Do I recommend it? Absolutely.
Cruella is available for streaming on DisneyPlus.
When we experience trauma, the emotional scars have a tendency to last long after the event that created the trauma is over. When it resurfaces and starts to take control, there are two options. The first is to look it in the eye and stop running from it. The other is to let it take the wheel.
The new Aretha Franklin biopic, Respect, premiered last weekend. It tells the story of the late and iconic performer in two sections: her early years and the late 1950’s to the early 1970’s, when her career was just taking off. Born and raised in Detroit, Aretha’s parents, C.L. and Barbara Franklin (Forest Whittaker and Audra McDonald) divorced when she was young. C.L. knew that his daughter was a musical child prodigy (played as a child by Skye Dakota Turner) and was more than willing to promote her gift to anyone who would listen. He was also controlling and unwilling to let her make her own decisions when it came to music.
In 1959, the adult Aretha (Jennifer Hudson) is eager to see her dream of becoming a professional musician turn into reality. But after multiple albums, she is at a crossroads. Aretha can either let her father dictate her career or take a chance on going her own way, musically speaking and letting her husband, Ted White (Marlon Wayans) manage her. But the marriage is not all sunshine and roses. While she is on the path to becoming a global superstar, the fight for Civil Rights continues on with Aretha on the forefront.
This movie is amazing. Hudson was born to play this role. She does not merely play the part, she embodies Franklin. There points in which I had to wonder if I was watching a documentary or a fictionalized adaptation of her biography. If this film and Hudson specifically does not walk away with an Oscar, something is wrong with the voting. Though some scenes could have been cut down a little, it is a wonderful film that reminds us of the power of overcoming what holds us back.
Do I recommend it? Absolutely.
Respect is currently in theaters.
There is no doubt that Britney Spears is an icon. She is one of those few performers whose name and work is instantly recognizable. It doesn’t take much to conjure up her image or one of her songs.
Since 2008, Spears has been under a conservatorship led by her father. At the time, it made sense. Given her the public mental health breakdown, it was obvious that someone needed to step in. To sit back and do nothing would have irresponsible. It was supposed to be temporary, until she was able to function as an adult. But somewhere along the way, it became more about using her a cash cow while treating her as a child incapable of taking care of herself.
It’s time for the conservatorship to end. If not wholly, reduced down so that she has some say in her personal and professional life. I also have to wonder if she were a man, would the treatment been different? I think so. There have been a quite a few male celebrities who also live with mental illness and have been open about it. They were not legally and personally shackled down as Spears has been.
*For the foreseeable future, some Character Review posts may not be published every Thursday as they have in the past.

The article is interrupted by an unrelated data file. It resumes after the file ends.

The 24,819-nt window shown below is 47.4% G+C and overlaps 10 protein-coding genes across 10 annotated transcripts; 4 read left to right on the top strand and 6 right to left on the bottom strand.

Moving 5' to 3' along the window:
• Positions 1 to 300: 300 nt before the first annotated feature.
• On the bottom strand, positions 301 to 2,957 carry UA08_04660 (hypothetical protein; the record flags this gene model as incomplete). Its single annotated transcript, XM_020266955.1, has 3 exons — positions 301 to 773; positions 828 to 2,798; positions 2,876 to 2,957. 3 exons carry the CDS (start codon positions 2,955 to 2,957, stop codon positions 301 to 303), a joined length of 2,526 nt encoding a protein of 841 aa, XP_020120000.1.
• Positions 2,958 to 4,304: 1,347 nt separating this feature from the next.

*Warning: This post contains spoilers about the characters from the television series The Nanny. Read at your own risk if you have not watched the show. There is something to be said about a well-written, human character. They leap off the page and speak to us as if they were right in front of us, as flesh and blood human beings, instead of fictional creations. The general on screen image of a grandmother is that of a loving, openhearted woman whose focus is her family. On The Nanny, Fran Fine‘s (Fran Drescher) grandmother, Yetta Rosenberg (the late Ann Morgan Guilbert) is not one of these women.
As a young girl, Yetta immigrated to the United States, where she was supposed to marry the man chosen for her. Though she fell in love with another man, she decided to marry her husband when the man her heart was set on disappeared. Later in life, she would travel between Europe and America, experiencing quite a few major historical events of the first half of the 20th century.
When we meet Yetta as a woman in her sunset years, her mind has started to slip. She is known to frequently smoke, in spite of her ailing health. Unaware that Fran is working for Maxwell Sheffield (Charles Shaughnessy), she believes that he is her grandson-in-law and that his children are her great-grandchildren. But if the viewer knows nothing else about Yetta, she loves her granddaughter intensely. When Fran eventually marries Max and brings their children into the world, she is there as a only proud grandmother can be. Yetta also re-marries before Fran walks down the aisle, creating a running joke. Her new husband is Sammy, played by the late Ray Charles.
To sum it up: Though Yetta is far from the grandmotherly character type we expect to see, she feels like she could be anyone’s grandmother. Her love of her grandchildren is obvious, her mind is not what it was, and she still has conflicts with her children.
Which is why she is a memorable character.
This will be my last character review post for the The Nanny. Come back next week to find out which group of characters I will be reviewing next.